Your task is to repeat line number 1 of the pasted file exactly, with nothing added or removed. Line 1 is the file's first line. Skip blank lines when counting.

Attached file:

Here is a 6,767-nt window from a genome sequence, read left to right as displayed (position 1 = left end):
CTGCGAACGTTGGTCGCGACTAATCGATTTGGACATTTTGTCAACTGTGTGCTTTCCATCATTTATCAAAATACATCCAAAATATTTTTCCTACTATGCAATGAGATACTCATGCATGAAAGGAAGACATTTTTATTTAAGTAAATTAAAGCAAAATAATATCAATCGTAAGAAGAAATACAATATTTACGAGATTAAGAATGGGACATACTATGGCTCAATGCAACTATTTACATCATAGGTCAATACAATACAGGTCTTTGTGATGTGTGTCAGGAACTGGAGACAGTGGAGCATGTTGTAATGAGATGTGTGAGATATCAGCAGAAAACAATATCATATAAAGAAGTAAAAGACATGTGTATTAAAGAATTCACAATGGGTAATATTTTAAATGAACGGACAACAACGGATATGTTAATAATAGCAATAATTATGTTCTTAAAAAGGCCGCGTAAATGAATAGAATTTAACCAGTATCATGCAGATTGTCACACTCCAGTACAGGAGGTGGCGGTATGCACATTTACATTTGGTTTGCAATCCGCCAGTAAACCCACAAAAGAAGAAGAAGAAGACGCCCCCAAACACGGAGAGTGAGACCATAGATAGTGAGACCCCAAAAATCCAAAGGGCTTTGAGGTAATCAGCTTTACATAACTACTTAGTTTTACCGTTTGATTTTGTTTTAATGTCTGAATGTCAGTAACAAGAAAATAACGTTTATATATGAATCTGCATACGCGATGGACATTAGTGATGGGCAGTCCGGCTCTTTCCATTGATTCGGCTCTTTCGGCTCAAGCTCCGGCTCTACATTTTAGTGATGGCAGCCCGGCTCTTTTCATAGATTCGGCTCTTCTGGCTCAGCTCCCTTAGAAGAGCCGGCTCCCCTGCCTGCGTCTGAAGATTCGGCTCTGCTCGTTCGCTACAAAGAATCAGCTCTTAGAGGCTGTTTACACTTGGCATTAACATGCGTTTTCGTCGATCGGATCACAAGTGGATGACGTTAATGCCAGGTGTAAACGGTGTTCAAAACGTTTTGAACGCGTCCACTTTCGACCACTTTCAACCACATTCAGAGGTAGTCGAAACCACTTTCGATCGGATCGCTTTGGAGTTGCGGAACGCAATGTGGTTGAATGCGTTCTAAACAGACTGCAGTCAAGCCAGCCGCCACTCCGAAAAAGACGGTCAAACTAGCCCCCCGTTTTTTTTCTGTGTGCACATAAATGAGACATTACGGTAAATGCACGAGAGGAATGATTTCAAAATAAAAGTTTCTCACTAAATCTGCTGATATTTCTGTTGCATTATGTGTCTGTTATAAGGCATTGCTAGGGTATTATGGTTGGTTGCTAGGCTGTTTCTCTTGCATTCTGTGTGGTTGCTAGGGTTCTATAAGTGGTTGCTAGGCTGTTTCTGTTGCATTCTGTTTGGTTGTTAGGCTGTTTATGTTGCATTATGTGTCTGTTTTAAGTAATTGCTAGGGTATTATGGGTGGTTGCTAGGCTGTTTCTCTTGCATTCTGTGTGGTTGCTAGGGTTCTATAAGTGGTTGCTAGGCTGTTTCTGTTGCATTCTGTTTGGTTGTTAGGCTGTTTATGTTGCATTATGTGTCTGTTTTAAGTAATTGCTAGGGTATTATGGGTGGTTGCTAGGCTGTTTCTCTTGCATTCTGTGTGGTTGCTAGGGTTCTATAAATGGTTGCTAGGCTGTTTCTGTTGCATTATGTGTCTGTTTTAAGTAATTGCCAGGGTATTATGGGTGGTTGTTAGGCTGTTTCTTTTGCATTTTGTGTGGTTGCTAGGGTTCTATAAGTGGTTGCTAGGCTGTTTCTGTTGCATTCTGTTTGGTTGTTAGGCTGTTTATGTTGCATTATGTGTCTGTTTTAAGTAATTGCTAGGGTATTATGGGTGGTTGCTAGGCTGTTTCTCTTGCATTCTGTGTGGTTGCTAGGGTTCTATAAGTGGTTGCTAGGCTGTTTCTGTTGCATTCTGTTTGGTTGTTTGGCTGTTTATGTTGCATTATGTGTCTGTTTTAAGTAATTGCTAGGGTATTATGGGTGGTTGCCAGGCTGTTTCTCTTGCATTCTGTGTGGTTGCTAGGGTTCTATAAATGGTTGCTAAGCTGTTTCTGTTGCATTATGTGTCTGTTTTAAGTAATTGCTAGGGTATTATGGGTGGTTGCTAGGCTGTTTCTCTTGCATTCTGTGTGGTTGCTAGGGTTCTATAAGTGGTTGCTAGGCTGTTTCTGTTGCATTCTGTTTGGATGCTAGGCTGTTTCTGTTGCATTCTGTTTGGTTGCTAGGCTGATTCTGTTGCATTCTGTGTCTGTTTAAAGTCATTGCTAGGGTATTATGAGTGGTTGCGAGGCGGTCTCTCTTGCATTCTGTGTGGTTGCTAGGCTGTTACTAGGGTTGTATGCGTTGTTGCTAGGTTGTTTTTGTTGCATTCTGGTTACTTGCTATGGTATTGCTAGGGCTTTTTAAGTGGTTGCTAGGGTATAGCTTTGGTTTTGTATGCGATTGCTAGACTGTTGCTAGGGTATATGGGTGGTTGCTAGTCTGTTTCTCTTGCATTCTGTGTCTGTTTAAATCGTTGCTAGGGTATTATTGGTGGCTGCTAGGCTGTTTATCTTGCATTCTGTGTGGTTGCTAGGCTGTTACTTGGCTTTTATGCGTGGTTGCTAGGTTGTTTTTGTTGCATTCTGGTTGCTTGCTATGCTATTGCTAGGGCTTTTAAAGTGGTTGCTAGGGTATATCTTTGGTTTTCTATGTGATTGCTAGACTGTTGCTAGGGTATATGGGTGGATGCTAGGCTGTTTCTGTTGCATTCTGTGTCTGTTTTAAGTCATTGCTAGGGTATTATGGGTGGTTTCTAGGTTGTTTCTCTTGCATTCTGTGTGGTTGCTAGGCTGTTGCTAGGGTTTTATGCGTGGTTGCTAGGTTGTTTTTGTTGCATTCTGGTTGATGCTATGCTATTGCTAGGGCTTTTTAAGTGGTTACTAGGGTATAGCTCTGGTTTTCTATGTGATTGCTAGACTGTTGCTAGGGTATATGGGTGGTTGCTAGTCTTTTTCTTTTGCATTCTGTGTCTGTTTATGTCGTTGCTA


Here is a 6,767-nt window from a genome sequence, read left to right as displayed (position 1 = left end):